AMX 50 100 -  These are thinly armoured and tend to be knocked out very quickly if not driven properly. They are however very quick; one of these can easily decimate your health with their auto-loader cannon if they catch you on your own and in the open. Stick near to your team; they can support you and visa versa. Be aware of AMX drivers flanking you to get shots into your rear or sides.

IS-3 – IS-3s are a common opponent for the Tiger II and can move fast while hitting hard. It has a main meting out 390 damage per shot and armour penetration figures similar to the Tiger II. They are however inaccurate at longer range – thus in a long distance (300m or greater) duel the Tiger II will generally win. Shoot them at long range; try to avoid getting into a short-range brawl by tracking them if they attempt to close the distance. If caught at short-range; shoot the hull for reliable damage.

KV-4 – Heavily armoured tank which has good armour on all sides; has a main gun similar in performance to the Tiger II’s 10.5cm L/68. Very slow; one of the few heavy tanks the Tiger II can outrun. If at long range the lower plate is often a good weak-spot to shoot at. At short ranges the turret’s mini-turret or driver’s vision port are weak-points. Driving up close to the KV-4 can have the effect of making your lower plate difficult to hit on account of the poor gun depression of the Soviet tank.

VK 4502A – A weaker but faster German Tier 8 armed with the 10.5cm L/52. Generally a VK driver will not try to engage you head-on but will attempt flanking to hit your sides. Tiger II has the advantage at longer ranges; the VK can have the upper hand if he can get close. Engage at long range rather than short if possible. Keep your front facing them at all times and don’t give them an easy flank shot.

T32 – This has incredible turret armour and is very difficult to hurt if hull-down. It also has decent mobility – but lacks a main gun with the stopping power of the IS-3 or precision of the Tiger II. Don’t get drawn into a sniping duel with a hull-down T32 – attempt to flank. If faced with a T32 hull-down; shoot commander’s hatch/cupola. Longer ranges favour the Tiger II if the T32 is unable to find cover – lower hull is vulnerable.

Caernarvon – The Caernarvon boasts a fast-firing 20-pounder which marginally beats the Tiger II’s main gun for rate of fire, accuracy and penetration. Has a strong turret enabling hull-down tactics and a decent frontal upper plate which can deflect a surprising number of shots. Has better mobility than the Tiger II. If engaging at long-range; avoid the heavily armoured turret and shoot the lower hull. Peek-a-boo tactics are best at short range – since this negates the Caernarvon’s rate of fire advantage.

110 – Chinese copy of IS-3 with similar strengths and weaknesses. As with the IS-3; keep it at a distance if possible and keep your frontal armour towards him at all times.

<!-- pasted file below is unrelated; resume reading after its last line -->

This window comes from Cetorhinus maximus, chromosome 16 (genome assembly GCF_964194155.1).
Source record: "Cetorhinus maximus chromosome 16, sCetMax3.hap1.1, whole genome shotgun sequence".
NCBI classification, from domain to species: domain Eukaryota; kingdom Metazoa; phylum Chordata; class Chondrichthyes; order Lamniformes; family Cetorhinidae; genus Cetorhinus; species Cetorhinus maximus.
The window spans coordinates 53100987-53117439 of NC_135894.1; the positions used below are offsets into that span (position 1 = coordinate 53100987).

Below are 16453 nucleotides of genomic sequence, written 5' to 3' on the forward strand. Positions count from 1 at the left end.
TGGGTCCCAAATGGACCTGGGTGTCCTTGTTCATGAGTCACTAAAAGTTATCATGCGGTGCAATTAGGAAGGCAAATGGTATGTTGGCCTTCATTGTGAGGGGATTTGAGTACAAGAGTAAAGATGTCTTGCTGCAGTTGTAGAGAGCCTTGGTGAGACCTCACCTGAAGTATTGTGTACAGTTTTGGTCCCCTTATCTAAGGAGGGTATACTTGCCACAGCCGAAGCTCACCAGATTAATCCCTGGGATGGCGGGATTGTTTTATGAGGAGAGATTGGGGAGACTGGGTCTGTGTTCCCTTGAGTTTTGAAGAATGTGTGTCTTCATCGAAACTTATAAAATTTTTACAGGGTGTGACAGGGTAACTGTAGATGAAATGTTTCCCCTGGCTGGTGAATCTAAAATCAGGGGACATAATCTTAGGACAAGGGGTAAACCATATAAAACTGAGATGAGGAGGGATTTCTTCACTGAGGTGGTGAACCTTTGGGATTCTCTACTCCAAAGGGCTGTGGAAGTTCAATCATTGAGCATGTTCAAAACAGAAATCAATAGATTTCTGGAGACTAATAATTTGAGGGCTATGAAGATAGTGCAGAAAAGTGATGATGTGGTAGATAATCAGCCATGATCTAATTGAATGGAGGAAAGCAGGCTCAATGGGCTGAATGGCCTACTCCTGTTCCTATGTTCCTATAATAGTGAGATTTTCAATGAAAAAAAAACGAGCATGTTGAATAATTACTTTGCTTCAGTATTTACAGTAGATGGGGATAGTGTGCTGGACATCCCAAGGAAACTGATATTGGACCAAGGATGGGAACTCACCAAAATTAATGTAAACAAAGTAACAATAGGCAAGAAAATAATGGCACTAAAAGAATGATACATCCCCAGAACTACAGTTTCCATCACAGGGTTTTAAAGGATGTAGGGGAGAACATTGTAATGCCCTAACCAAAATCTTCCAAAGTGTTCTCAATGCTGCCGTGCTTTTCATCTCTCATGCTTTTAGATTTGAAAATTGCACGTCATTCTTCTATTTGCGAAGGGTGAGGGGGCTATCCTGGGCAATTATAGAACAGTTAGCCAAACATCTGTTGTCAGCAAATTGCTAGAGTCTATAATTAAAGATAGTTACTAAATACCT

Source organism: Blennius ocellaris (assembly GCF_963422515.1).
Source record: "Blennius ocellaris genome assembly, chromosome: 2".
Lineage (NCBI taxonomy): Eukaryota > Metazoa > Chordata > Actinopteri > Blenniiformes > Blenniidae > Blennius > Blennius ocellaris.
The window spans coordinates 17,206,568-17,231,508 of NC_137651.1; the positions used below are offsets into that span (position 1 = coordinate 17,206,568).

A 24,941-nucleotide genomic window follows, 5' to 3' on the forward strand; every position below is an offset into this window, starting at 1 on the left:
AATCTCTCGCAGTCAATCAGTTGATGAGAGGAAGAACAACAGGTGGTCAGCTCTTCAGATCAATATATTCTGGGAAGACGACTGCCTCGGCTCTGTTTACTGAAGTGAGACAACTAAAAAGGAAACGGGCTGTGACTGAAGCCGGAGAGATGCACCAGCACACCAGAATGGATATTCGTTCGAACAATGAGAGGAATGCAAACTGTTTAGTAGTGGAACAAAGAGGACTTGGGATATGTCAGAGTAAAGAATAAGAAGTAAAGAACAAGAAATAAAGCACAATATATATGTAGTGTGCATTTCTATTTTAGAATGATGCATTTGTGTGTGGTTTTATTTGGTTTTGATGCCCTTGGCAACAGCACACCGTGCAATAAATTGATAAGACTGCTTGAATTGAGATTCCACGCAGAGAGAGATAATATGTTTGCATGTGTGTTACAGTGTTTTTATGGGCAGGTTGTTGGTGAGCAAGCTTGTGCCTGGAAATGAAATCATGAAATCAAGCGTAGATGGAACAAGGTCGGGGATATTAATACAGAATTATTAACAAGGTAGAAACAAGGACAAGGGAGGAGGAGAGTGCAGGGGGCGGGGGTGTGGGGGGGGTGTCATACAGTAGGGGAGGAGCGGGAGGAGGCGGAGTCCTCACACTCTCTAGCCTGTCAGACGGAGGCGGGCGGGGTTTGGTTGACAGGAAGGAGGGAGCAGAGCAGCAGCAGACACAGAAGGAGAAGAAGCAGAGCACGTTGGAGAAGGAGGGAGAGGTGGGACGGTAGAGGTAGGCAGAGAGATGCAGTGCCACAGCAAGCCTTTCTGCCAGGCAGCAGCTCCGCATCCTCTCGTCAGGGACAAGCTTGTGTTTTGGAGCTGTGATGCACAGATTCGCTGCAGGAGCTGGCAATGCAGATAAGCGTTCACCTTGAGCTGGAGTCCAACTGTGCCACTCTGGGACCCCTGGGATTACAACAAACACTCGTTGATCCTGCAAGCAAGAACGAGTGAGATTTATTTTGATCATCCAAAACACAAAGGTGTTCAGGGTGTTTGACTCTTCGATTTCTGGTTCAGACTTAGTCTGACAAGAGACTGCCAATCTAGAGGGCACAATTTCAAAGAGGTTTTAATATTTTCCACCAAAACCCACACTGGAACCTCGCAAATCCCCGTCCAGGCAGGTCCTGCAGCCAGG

Improvements to the Tiger II

This is the load-out which seems to work for me. It focuses on improving the firepower of the tank – being able to shoot regularly and consistently is what wins battles.
1) Gun Rammer
2) Ventilation
3) Camo Net (Of dubious value post- 8.6).

One change I might suggest if you have the funds is to swap the camo-net with either a Vertical Stabiliser (for assistance when firing on the move or during start-stop tactics like peek-a-boo) or an Enhanced Gun Laying Drive (reduces aim-time only when stationary). For a more mobile play-style the Vertical Stabiliser would probably be useful and for sniping the ELGD.

Med Kit, Repair Kit and Fire Extinguishers make up the consumable load. I tried using the high-octane fuel in place of the Fire Extinguisher but didn’t notice any improvement in the agility of the Tiger II – so back on went the Extinguisher.

Shell load-out for the top gun consists of 30 / 4 / 2 (30 regular AP / 4 Premium APCR / 2 High Explosive). Having one or two HE rounds is recommended for those long-distance shots against a hard target which you know you can’t hurt with AP. It is also handy to reset a capturing enemy. I wouldn’t recommend using more than a few premium shells – they are useful for emergencies and when all other options have failed – not really financially viable for regular use.

The APCR shells are handy for when you get hurled into a T10 match – 285mm penetration can give any Tier 10 Heavy or TD a kick in the teeth and perhaps make them slightly more wary of rushing you for fear that you’re packing more APCR shells than you actually are.

Crew skills will vary depending on your preference and experience. My Tiger II crew used to be at 3 skills before being upgraded to my E-75 – the current crew are recent additions and so are at 2 skills.

Sixth Sense is useful for giving you some prior warning. In higher-tier matches where arty is more dangerous – knowing you have been rumbled can be a life-saver.

Preventative Maintenance made a considerable difference to the Tiger II’s tendency to catch fire. Those lower frontal plate hits no longer wipe out half your health due to fire – there are some exceptions but this is a good skill to have with ANY German tank with frontal transmission.

Designated Target is useful for sniping those long-range targets. Given that combat tends to be of the long distance variety in the Tiger II; and that targets can be spotted for a few seconds then gone the next – this gives you a few more moments to get that shot on target.

Intuition is handy for changing your shell quickly to react to incoming threats. If a E-100 comes barrelling round the corner – you don’t want to sit in front of him waiting a full ten seconds to load an APCR. With this; you can sometimes switch a shell type quickly on the spot – although it obviously doesn’t work all the time.

Review Summary

The Tiger II has the virtues of good firepower and excellent armour for it’s tier; all advantages which can enable it survive a beating even when in matches with Tier 10s. It is a well-balanced vehicle which can return good results when played correctly; and excellent results if played well.

The E-75 is essentially a Tiger II at Tier 9. Learning to play the Tiger II well will prepare the player for Tier 9.

Originally written by Gvozdika